“You could conceivably be walking through and see this woman walking through and the people walking through, back and forth, but there are certainly some alterations he’s made which give it a disturbing quality,” said Axsom. And sure enough, look close enough and the work’s more unsettling qualities begin to ooze through—all the men have the same indistinct face and none of the corridor’s perspectives align properly.

“He’s taken everyday reality ad made it magical without upsetting the predictability of the real world like Man Ray does … Tooker’s considered a magical realist.”

At the final corner of the entryway’s triangle was one of Marsden’s Heartly’s paintings. With hints of impressionism, the work was a loose and flexible interpretation of an ancient stone structure, toppled in the middle of an ominous clearing. It was puzzling in idiosyncratic depiction of reality, but lacked the unnerving quirks of “The Subway” or “La Fortune.”

“There’s nothing here that approaches the weird, slight alterations of Tooker … there’s a mundane, everyday quality to it, that doesn’t seem to be disrupted by what Man Ray does, or Tooker,” said Axsom.

From there we moved onto Edward Hopper’s “Cape Cod Sunset,” my personal favorite of the collection. In the work, Hopper, known primarily for his iconic “Nighthawks” painting, flirted with surrealism much in the same way as Tooker, splicing the uncanny into an otherwise transparent depiction of the real.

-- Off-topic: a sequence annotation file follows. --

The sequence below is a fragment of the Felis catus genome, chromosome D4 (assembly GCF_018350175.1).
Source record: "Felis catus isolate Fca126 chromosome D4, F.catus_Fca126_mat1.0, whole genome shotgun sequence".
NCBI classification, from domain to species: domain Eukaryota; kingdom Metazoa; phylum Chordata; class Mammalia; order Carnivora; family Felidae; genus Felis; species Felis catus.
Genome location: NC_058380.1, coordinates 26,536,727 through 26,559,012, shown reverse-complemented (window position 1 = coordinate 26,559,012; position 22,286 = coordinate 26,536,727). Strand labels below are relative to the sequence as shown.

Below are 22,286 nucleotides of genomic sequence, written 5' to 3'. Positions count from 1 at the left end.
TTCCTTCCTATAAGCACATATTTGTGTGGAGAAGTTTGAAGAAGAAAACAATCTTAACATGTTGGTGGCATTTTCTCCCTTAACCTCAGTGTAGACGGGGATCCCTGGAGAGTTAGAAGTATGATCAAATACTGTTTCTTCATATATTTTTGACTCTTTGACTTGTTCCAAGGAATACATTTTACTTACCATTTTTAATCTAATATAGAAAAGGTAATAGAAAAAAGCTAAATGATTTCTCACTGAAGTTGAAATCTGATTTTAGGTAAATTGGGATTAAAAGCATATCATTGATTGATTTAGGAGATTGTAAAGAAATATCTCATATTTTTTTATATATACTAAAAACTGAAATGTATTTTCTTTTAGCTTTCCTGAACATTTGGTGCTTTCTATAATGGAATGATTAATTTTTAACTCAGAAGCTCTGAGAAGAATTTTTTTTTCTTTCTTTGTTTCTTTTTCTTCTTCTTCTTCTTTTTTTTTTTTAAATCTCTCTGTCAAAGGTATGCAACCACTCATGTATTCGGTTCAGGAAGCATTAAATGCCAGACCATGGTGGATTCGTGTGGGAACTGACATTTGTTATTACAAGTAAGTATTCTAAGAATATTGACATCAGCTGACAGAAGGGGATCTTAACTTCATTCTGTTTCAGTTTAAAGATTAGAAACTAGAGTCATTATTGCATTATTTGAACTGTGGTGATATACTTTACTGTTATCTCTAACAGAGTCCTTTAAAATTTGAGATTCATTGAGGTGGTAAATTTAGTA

At first glance the painting’s a straightforward portrait of a quiet Cape Cod house. it’s only when you notice the lack of detail and human presence, and the unnaturally straight and even forest in the background that gives way to blackness that the piece begins to frighten. The piece’s quiet unraveling of expectations and assumptions was astonishing—even as an early work of Hopper’s, it still held its own as a powerful work by one of the great artists of the 20th century.

Next we went to one of John Wilde’s works, an alumni of Madison and an art teacher until his death. Wilde’s work blended together with Man Ray’s, birthing a scene which at every level defied literal interpretation.

“Wilde was very much a surrealist—not the magic realism of Tooker or this sort of enigmatic realism of [Andrew] Wyeth or Hopper, but giving you a scene that’s just so mysterious, giving you things that just have no explanation for being.” Wilde’s work was certainly the most confounding piece of the tour, featuring a carefully detailed portrait of a woman in a barren landscape, eating an apple, adorned with bugs and surrounded by prostrate scraps of minutia and trash.

“There are insects all over her, which implies, disarmingly, that her pallor is as deathlike as it is lifelike. A mix of beetles and butterflies, beautiful and ugly … these incongruities are part of the surrealist vision… it’s almost like Freudian free association. It’s disruptive, irrational, and what you’re left with is a sense of surrealist mystery.”

Axsom’s tour was certainly a helpful cypher for the encrypted world of the ever-alienating surrealist movement, but even without him the gallery proved to be a powerful showcase of thought provoking artistry.

“What we’re so pleased about is that this exhibition features major American masters of the period, with major important pieces… If I were to give a talking point as to why people should come to the show, well, yeah, it would be that,” Axson said—but even without his benediction, the gallery still works on its own as a fantastic showcase of the esoteric and the avant-garde as it fits into America’s storied art history.

Appreciate Cameron’s art criticism? Be sure and tell him at cgraff2@wisc.edu